It's perfectly logical to discard a resume that reveals occasional gaps, frequent job changes and slow career advancement. However, doing so may deprive a business of a highly competent and motivated employee.

While the military serves the nation at home and abroad, many military spouses are eager to work to supplement their income, fill their time and find fulfillment.

"Military spouses are flexible and adaptable," says Katie Savant, government relations issues strategist for the National Military Family Association in Alexandria, Virginia. "They are able to balance multiple priorities at the same time. Their diverse experiences and backgrounds mean they can provide innovative ideas to employers and have experience with what worked well in one setting and why it may or may not work in the new environment."                                         

Military spouses may be one of the most overlooked and underused pools of job talent in the market, research shows. According to a joint study by the Military Officers Association and the Institute for Veterans and Military Families at Syracuse University:

  • 90% of responding female spouses of active duty service members said they are underemployed.

  • Military spouses earn an average of 38% less and are 30% more likely to be underemployed than their civilian counterparts.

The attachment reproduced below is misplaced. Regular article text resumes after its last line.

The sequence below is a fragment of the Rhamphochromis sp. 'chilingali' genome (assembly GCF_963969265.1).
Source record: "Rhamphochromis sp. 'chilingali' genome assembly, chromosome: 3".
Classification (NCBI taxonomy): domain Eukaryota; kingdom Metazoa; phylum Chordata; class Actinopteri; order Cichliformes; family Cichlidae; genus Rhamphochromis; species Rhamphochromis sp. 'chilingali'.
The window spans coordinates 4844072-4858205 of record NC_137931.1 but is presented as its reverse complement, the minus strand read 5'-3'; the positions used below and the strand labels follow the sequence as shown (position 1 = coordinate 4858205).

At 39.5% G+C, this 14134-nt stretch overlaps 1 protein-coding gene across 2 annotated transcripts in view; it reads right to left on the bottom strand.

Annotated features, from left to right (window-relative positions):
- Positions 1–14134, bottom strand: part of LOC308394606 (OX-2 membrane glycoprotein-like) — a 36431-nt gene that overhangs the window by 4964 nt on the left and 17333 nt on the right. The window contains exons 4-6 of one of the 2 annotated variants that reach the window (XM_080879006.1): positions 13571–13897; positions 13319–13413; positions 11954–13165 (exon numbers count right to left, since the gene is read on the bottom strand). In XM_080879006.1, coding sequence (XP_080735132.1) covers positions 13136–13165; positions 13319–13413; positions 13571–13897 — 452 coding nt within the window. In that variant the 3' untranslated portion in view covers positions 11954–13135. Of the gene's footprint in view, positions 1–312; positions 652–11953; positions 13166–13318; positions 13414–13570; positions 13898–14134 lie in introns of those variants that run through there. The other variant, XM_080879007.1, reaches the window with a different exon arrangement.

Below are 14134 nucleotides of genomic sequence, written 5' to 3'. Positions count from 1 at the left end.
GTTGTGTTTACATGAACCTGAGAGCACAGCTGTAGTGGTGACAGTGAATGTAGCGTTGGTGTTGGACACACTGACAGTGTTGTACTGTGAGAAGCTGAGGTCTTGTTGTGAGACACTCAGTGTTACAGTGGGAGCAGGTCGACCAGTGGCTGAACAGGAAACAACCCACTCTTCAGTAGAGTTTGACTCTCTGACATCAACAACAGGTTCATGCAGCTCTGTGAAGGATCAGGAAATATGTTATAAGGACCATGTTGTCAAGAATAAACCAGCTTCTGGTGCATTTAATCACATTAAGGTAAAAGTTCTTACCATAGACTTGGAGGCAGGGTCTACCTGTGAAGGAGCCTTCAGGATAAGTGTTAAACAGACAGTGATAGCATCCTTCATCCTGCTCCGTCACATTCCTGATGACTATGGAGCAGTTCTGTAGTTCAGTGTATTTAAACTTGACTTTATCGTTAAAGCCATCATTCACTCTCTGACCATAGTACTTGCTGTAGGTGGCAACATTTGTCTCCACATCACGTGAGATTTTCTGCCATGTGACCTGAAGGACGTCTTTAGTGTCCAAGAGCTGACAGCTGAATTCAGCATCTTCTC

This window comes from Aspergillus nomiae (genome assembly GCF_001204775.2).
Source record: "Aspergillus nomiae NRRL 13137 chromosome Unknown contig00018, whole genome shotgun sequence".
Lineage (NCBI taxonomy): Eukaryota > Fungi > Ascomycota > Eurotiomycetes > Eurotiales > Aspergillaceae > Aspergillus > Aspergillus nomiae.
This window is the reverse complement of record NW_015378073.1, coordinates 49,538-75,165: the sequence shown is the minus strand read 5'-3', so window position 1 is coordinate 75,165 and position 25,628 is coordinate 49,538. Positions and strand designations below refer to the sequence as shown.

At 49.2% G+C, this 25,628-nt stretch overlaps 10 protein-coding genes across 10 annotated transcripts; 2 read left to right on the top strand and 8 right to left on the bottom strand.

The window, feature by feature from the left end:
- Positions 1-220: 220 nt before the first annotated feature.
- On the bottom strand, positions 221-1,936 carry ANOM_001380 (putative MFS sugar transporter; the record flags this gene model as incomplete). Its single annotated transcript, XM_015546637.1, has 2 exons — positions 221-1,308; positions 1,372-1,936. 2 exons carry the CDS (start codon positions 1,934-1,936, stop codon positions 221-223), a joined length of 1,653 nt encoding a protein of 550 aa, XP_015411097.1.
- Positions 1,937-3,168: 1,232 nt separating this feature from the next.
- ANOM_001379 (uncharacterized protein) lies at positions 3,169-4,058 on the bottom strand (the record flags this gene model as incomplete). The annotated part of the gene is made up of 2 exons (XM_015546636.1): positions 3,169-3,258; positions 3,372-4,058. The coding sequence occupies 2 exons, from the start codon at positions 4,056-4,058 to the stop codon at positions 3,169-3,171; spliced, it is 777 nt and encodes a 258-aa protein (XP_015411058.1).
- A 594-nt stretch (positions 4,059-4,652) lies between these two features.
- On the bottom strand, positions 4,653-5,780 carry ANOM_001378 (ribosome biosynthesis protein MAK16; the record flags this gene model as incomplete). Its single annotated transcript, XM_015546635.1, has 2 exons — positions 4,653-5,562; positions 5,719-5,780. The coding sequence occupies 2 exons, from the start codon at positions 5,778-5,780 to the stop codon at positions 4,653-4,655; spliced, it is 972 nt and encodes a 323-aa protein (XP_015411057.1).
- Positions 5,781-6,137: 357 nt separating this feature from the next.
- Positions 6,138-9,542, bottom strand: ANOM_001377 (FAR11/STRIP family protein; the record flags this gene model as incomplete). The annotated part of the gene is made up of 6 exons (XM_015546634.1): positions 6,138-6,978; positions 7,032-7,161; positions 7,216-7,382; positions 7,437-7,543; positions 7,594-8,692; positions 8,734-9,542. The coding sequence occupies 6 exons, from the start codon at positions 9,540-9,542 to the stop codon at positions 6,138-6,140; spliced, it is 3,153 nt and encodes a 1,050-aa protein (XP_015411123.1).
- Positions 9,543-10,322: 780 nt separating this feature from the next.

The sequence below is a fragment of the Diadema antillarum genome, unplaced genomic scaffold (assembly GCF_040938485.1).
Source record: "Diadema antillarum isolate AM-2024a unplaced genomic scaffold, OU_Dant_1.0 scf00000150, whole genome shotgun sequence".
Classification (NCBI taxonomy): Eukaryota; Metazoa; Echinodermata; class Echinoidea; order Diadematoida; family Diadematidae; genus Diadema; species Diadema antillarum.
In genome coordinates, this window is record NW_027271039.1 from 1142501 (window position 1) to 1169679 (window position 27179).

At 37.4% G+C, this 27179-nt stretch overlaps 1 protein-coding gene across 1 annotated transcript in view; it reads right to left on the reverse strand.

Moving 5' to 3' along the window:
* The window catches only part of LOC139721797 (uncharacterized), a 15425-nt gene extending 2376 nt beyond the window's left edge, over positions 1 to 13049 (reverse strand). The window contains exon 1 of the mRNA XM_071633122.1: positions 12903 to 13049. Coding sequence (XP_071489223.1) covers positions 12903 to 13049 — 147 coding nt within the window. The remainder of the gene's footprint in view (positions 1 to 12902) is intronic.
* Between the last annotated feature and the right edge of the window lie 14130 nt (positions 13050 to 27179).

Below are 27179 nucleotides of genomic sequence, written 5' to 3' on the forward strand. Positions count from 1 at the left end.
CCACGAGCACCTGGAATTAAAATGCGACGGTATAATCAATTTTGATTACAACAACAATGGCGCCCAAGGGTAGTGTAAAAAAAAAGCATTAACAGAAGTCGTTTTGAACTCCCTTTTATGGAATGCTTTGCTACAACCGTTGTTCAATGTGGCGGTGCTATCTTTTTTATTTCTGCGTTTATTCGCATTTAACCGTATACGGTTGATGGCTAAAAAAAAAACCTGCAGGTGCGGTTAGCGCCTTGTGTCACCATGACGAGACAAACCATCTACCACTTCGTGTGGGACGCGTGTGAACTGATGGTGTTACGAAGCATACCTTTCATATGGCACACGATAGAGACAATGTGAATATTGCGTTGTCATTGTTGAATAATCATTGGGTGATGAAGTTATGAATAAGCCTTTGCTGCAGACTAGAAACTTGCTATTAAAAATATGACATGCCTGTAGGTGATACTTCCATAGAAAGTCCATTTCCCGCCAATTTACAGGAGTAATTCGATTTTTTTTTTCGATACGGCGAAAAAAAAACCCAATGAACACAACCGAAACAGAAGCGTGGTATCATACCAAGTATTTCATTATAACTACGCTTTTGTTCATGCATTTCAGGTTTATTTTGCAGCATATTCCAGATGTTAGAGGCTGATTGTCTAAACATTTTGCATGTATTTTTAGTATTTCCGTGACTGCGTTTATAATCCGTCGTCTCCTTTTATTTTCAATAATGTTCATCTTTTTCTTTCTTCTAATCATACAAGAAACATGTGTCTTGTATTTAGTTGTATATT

• 55% of respondents said they "need" to work, while 90% said they "want" to work.

  • Unemployment rates are highest (30%) for 18-to-24-year-old female spouses.

  • More than 50% said their career fields require licensing or certification, which costs more than $220 to renew after a move.

Military family

(Photo: Thinkstock)

Hiring barriers

Why are qualified military spouses not getting hired at the same rate as their civilian peers?

"The biggest barrier to hiring military spouses is that they may move when their spouses get relocated," says Michelle Matthews, director of the Show-Me Heroes Program, a statewide hiring iniative in Jefferson City, Missouri. "However, that should not deter any employer from hiring them. They come with multiple skills, and many times when they relocate they can transfer into a position in another state with the same company."

Many spouses work in professions requiring licensing that doesn't transfer among states, says Kevin O'Brien, founding partner of Veteran Recruiting, which conducts virtual job fairs for military veterans and spouses. In addition, spouses often lack access to the people who traditionally open employment doors.

"The biggest barrier is the lack of established networks," Savant says. "Military families often move far from home and where they received their professional degree or training, which means that professional employment facilitators are no longer available to help them with employment opportunities across the country or world."

Desirable skill sets

Of course, it would be shortsighted to hire military spouses simply to help them overcome the challenges they face. However, it may make sense after weighing assets against perceived liabilities.